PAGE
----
News / Health

    Malaria Risk Spikes for World's Poorest Children

    Children living along the Thai-Burma border come to a malaria clinic in Sai Yoke district, Kanchanaburi Province, to get tested, October 26,2012.
    Children living along the Thai-Burma border come to a malaria clinic in Sai Yoke district, Kanchanaburi Province, to get tested, October 26,2012.
    Selah Hennessy
    The poorest children in the world's most impoverished communities are twice as likely to contract malaria as the least poor, according to a new study published in the Lancet medical journal Wednesday.

    Researchers say the study, led by Britain’s Durham University and the London School of Hygiene and Tropical Medicine, suggests that alleviating poverty could protect children from malaria.

    Durham University Professor Steve Lindsay, who led the research, says the study highlights a possible new approach to tackling the often fatal mosquito-borne disease.
     
    “What is novel about this is thinking about malaria not just through getting bed nets out or better medicines," Lindsay said. "But we can actually improve or reduce malaria by assisting development in these communities.”

    Young girl with malaria rests in a clinic in South Sudanese state of Nothern Bahr el Ghazal.Young girl with malaria rests in a clinic in South Sudanese state of Nothern Bahr el Ghazal.
    x
    Young girl with malaria rests in a clinic in South Sudanese state of Nothern Bahr el Ghazal.
    Young girl with malaria rests in a clinic in South Sudanese state of Nothern Bahr el Ghazal.
    The research published on Wednesday is based on an analysis of nearly 5,000 English-language studies published over the past three decades. Those studies were conducted in poor communities in Africa and Asia, focusing on children up to the age of 15.

    The youngsters were ranked by several factors including family assets, such as whether they have access to a bicycle or radio, levels of education, and skill sets.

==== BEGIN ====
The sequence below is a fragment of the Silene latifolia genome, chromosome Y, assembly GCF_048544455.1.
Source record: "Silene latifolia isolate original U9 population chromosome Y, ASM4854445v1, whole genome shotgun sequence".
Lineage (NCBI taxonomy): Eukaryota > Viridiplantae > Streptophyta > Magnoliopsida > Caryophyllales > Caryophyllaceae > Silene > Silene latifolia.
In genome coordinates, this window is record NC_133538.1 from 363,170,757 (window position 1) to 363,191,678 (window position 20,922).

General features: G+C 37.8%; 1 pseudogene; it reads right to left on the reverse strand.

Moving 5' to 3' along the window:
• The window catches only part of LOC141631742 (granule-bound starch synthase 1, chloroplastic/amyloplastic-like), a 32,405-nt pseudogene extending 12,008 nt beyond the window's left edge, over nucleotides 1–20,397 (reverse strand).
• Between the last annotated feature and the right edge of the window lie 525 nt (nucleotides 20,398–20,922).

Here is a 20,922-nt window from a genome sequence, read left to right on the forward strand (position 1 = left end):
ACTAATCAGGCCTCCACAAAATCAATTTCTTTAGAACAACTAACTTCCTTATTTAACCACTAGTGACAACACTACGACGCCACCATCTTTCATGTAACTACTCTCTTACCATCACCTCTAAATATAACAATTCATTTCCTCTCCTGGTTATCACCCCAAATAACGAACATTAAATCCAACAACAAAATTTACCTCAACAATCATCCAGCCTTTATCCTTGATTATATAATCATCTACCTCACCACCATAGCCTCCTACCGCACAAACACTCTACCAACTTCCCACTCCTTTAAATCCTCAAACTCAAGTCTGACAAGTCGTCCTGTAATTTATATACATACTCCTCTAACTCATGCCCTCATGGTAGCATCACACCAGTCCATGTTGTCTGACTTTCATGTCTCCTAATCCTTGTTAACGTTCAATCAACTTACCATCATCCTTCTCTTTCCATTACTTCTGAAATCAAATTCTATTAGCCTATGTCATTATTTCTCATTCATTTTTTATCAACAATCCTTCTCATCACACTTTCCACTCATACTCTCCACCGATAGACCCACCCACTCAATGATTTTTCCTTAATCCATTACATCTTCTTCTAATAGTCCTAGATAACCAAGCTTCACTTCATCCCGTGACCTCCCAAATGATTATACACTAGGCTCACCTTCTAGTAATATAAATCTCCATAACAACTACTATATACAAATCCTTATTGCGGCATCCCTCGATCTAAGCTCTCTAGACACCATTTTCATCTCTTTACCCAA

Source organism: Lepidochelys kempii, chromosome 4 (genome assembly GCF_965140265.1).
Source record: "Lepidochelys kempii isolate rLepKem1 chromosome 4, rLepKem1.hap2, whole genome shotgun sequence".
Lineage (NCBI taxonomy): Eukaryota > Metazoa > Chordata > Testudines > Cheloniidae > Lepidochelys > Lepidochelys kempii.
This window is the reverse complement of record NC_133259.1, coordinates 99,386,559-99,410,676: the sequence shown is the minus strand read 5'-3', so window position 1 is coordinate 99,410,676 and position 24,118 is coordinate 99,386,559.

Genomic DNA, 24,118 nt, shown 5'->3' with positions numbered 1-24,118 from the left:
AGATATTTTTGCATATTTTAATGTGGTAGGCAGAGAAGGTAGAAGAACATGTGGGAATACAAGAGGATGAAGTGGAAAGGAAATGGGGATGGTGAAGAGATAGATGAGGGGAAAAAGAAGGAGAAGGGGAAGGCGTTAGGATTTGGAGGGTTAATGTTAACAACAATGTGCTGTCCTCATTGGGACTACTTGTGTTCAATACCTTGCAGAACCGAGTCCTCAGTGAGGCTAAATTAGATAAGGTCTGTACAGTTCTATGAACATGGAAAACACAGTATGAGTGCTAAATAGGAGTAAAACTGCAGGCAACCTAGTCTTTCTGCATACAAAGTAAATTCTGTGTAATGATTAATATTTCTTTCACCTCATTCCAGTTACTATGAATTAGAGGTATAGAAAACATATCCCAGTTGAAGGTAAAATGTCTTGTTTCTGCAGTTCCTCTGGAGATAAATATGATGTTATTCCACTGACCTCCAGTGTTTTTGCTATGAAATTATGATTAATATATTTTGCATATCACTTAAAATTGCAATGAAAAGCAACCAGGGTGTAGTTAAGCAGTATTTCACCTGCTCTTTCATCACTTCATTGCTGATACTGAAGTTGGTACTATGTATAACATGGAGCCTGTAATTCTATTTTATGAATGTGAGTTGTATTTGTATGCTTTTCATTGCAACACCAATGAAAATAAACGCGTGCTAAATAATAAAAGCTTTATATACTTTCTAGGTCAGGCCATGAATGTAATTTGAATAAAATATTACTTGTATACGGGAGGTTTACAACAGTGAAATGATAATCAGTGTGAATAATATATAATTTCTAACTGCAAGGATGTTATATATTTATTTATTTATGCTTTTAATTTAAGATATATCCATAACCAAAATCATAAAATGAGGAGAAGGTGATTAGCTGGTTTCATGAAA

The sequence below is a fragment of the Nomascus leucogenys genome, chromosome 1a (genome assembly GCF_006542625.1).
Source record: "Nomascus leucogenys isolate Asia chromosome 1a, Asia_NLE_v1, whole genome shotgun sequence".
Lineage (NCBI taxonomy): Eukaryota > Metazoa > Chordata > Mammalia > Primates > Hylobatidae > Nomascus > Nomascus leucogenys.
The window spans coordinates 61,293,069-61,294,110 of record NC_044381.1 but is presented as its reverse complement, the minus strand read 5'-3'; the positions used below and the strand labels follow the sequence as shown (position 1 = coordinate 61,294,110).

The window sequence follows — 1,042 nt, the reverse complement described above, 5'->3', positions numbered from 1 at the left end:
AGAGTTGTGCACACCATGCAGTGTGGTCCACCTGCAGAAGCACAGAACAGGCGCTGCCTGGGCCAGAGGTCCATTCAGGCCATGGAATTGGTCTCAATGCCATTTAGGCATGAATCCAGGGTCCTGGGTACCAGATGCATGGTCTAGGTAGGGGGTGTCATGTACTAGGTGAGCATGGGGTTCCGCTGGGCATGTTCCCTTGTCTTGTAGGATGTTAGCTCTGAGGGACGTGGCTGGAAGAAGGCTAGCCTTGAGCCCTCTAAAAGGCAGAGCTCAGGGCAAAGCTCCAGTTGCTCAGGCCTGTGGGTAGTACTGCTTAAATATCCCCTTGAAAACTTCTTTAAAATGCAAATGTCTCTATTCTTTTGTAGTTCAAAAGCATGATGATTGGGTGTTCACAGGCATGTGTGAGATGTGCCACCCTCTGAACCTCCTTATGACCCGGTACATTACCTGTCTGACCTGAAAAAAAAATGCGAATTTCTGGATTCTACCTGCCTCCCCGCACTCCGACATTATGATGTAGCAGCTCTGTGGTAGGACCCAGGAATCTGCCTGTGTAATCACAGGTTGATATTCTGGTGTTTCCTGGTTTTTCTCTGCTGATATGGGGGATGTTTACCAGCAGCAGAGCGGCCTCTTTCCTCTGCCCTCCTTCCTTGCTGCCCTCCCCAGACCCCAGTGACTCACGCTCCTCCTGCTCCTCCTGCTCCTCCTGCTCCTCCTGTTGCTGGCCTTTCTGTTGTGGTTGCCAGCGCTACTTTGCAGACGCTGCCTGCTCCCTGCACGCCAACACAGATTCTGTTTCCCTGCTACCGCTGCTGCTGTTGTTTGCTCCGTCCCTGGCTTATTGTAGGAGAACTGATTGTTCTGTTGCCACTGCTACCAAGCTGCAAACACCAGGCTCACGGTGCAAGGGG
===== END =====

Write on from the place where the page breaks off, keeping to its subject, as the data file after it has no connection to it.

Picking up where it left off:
By linking levels of malaria to socio-economic status, the research finds that the poorest people are hit the hardest. As an example, Lindsay explains how  inadequate housing impacts the spread of malaria.

    “80 percent of malaria transmission occurs indoors at night," he said. "So if you have a nice house where it is not so leaky, you have got screening on the doors, and you may have a ceiling, then you will get fewer mosquitos coming indoors.”

    Other development factors also play a role, like eating a nutritious diet or having an education, which helps people make informed decisions about malaria prevention, said Lindsay. 

    The study is an attempt to unite the scientific and development communities, so that the two can work together to tackle malaria.

    “We are being a wee bit provocative here with our hypothesis," said Lindsay. "First of all, scientists need to look at what are the mechanisms for where development, in its broad sense, is protective. And then look at ways of intervening -- better housing, better education, helping to improve the general welfare of communities and how that might impact and reduce malaria.”

    More than 2.5 billion people are at risk of malaria. The disease is endemic in more than 100 countries around the world.

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